A Los Angeles federal judge ruled that record companies and movie studios can proceed with a lawsuit against the parent company of Kazaa in the United States. Here’s an article about the ruling made public today. For background, see my news item on December 21.
Although Sharman Networks is headquartered in Australia and incorporated in the Pacific island nation of Vanuatu, the judge felt it was fair to turn the US courts loose on the company since lots of Californians have downloaded the software – and “many, if not most, music and video copyrights are owned by California-based companies.”
I don’t know what Sharman Networks will do – I’m sure it would rather not have a destructive judgment against it in the United States, but given the climate in the US courts right now, there’s zero chance that it can prevail here. One interesting possibility is for the company to decide not to show up for the lawsuit, and let the entertainment industry try to execute on their default judgment in Vanuatu. (Although I can imagine the entertainment industry running around forcing American web sites to stop making Kazaa available for download. Heck, they’d probably sue anyone who posted a link to a place where it could be downloaded. After all, it almost worked for DeCSS. That’s a long story – read about it here.)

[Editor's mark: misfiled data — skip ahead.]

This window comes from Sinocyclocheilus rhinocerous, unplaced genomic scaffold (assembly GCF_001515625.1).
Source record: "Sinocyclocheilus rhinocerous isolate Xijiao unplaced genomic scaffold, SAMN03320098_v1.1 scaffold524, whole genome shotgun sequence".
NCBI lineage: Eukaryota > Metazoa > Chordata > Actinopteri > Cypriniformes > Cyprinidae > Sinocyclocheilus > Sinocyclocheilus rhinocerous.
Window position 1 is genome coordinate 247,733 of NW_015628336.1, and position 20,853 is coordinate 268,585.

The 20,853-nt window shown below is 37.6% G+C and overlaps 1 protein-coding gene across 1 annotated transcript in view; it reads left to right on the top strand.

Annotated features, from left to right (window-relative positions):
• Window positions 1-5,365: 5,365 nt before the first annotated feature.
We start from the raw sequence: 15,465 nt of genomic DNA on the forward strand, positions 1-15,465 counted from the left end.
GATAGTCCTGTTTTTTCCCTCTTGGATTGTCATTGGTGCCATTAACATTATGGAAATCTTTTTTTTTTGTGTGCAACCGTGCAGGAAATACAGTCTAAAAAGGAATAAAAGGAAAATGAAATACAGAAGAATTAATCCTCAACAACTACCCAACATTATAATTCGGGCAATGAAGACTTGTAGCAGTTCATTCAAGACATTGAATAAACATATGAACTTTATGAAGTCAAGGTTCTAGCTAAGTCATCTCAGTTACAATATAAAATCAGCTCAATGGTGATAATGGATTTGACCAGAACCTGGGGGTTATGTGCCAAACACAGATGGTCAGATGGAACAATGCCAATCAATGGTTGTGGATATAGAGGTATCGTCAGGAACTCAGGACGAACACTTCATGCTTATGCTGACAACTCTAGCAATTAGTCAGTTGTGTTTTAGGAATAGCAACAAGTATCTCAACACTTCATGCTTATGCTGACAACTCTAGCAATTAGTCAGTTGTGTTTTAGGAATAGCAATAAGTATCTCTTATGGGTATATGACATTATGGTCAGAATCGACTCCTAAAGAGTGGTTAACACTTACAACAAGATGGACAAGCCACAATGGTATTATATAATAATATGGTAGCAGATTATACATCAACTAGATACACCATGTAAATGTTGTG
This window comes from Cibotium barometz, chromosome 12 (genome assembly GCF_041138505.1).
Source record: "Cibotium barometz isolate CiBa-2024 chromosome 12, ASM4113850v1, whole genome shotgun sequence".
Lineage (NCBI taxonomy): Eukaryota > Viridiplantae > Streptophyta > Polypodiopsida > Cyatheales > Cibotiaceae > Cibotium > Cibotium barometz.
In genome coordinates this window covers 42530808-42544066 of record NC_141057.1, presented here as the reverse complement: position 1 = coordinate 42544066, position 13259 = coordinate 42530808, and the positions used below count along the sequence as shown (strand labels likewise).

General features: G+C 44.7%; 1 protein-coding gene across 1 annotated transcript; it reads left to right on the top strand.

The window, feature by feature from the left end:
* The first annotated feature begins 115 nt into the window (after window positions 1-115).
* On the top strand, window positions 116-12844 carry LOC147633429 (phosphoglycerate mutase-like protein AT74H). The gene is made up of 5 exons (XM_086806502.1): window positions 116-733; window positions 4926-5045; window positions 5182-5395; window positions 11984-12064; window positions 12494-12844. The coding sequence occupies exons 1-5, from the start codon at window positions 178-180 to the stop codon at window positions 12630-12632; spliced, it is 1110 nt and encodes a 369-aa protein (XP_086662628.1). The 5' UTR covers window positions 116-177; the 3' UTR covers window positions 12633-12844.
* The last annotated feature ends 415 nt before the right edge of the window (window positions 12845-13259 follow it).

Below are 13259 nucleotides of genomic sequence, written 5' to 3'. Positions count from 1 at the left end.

Of course, another interesting (but unlikely) possibility would be for the courts to return to their traditional role of making reasonable decisions and protecting civil liberties. The last couple of years have been pretty sad.